Wednesday, 28 October 2015

San Andreas

Who doesn’t love a cheesy disaster film? Deep down, we all love to see the world fall to ruins as waves of population are wiped out by some over-the-top disaster while a big name star scrambles to save the day. We don’t watch this sort of film for its artistic merits, we watch it to switch off our minds and forget about our troubles for a couple of hours. But some disaster films are just so bad that we can’t switch off and enjoy them, and thus their existence is totally unnecessary. But what’s this? A decent disaster film?! Tell me more, I hear you cry… 

Out now on DVD, Blu-Ray and Blu-Ray 3D, and directed by Brad Peyton, San Andreas is one of the most predictable and clichĂ©-stuffed disaster films of recent times. But it’s also one of the best. Dwayne ‘The Rock’ Johnson plays Ray, a legendary Air Rescue pilot with hundreds of rescues to his name. But despite being a hero out in the field, he still has family problems like anybody else. Awww. He is in the midst of a divorce with his partner Emma (Carla Gugino) and trying to remain close to his daughter Blake (Alexandra Daddario), as Emma’s new partner Daniel (Ioan Gruffudd) joins the family. There’s a fair amount of family drama going on while you wait for shit to hit the fan, as well as a completely bizarre appearance from Kylie Minogue. Then it all kicks off! Earthquakes and collapsing buildings and Zimmer-esque bwaaaaaaaaaam’s from Andrew Lockington’s score. Obviously, Ray has to fight through all of this to find his missing daughter and, along the way, might just relight the spark between himself and Emma. It’s all ridiculously predictable.

Thank goodness then that the special effects are among the best I’ve seen recently. After a rather rocky opening sequence in terms of somewhat weak visuals, I was worried. It looked a bit terrible. But I can only assume this sequence was an after-thought, and was made with whatever scraps of budget the filmmakers had left. Because the big earthquakey carnage in San Fransisco looks AMAZING. San Andreas is a film that truly deserves to be seen in 3D, or at the very least standard Blu-Ray. The incredible visuals and jaw-dropping sound deserve to be seen and heard in the best possible way, because if you take away these traits there’s not a huge amount to recommend in the film. I was consistently blown away by San Andreas in a way I hadn’t expected, and will certainly be using it as a demo of my 3D/surround sound set-up for anyone who wants to see it in action – along with Mad Max: Fury Road, I’ve never seen a better immersive experience. The 3D really adds to this experience too, without being gimmicky. Don’t expect many bits coming flying out of the screen at you, but the sense of depth is breathtaking.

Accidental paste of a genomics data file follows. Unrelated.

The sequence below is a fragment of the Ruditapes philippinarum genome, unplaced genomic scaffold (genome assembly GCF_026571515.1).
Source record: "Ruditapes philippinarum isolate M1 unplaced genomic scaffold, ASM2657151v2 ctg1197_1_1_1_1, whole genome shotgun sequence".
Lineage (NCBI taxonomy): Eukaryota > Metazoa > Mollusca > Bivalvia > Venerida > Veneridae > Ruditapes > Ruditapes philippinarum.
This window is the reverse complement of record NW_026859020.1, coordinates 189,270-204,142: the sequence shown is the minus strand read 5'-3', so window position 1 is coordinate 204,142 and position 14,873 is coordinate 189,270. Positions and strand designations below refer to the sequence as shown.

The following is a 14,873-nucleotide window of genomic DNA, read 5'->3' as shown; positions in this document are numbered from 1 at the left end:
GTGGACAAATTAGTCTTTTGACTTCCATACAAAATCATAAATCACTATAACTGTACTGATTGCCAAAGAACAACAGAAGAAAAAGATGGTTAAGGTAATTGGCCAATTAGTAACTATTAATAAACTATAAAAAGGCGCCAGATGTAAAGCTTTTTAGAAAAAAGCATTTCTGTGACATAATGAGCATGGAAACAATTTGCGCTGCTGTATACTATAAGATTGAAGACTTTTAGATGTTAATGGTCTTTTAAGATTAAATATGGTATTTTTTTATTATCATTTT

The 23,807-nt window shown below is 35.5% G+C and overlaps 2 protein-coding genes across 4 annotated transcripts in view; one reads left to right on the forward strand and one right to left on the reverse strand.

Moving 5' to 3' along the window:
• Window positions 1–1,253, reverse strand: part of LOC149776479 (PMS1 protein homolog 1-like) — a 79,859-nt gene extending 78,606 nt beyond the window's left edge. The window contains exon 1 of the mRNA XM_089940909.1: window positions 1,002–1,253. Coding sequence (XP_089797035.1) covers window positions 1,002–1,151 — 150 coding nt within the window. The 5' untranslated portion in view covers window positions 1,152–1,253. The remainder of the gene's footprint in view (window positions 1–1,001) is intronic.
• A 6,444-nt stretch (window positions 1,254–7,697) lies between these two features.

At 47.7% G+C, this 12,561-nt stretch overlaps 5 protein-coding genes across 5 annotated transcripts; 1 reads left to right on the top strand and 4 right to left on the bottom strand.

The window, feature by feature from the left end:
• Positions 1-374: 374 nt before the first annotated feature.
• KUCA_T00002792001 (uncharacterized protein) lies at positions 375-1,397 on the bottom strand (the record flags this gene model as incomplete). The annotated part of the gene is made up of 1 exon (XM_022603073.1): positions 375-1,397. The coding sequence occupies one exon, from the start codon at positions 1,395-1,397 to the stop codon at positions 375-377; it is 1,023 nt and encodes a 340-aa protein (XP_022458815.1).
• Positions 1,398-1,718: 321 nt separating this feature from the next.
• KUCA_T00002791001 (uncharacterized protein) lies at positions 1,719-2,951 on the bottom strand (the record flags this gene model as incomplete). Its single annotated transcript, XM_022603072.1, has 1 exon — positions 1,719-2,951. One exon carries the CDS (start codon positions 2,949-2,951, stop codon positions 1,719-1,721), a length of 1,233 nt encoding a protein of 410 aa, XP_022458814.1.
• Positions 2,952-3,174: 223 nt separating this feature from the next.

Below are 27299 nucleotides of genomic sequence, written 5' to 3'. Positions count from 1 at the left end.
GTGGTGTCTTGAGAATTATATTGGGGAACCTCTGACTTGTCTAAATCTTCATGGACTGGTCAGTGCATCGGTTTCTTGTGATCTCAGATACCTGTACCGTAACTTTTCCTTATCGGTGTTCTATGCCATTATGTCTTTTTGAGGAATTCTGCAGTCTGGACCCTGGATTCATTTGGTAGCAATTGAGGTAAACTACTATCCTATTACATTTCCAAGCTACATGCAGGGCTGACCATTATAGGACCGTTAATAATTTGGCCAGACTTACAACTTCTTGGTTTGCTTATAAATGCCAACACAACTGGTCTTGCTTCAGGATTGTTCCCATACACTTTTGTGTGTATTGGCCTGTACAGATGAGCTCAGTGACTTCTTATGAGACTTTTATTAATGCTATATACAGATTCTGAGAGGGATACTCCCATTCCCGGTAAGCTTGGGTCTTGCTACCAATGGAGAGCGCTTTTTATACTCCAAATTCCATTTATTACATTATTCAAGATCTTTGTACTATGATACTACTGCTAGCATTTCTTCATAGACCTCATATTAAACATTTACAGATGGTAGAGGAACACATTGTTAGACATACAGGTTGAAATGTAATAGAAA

So, is there anything else worth discussing with San Andreas? Well, the cast are trying their best. Dwayne Johnson is playing the same character he always does, and despite a rather uncomfortable emotional breakdown scene, he’s decent at what he’s doing. Carla Gugino does a pretty good job with her character and Alexandra Daddario is there for the boys – but we’ve never had a problem with that, have we fellas? But for me, there was one stand-out member of the cast who gave the film a little bit more quality. Roger Ebert once said "no movie featuring either Harry Dean Stanton or M. Emmet Walsh in a supporting role can be altogether bad” and I apply that logic to a certain Paul Giamatti. We’ve been seeing a lot of him recently, particularly playing shits in music biopics (Straight Outta Compton and Love&Mercy) and I think he thinks San Andreas is a better, more high-brow film than it is. He’s clearly trying to act here, which is more than the majority of the cast. Despite an unoriginal scientist character, Giamatti is great here. I bloody love him.

Ultimately, San Andreas isn’t trying to be anything more than a popcorn flick. I’m sure when director Brad Peyton sat down to plan this, he wasn’t thinking in his head where he’d be putting his Oscars. It’s a disaster movie, which with films like this tends to describe the genre and the quality. But San Andreas is one of the stronger films the genre has to offer, boasting incredible visuals and sound, and some fantastic action sequences. The cast are all decent and make a rather poor script seem alright, and despite complete predictability I was on the edge of my seat.

San Andreas earns a down-the-middle 3/5.


Sam Love

San Andreas at CeX

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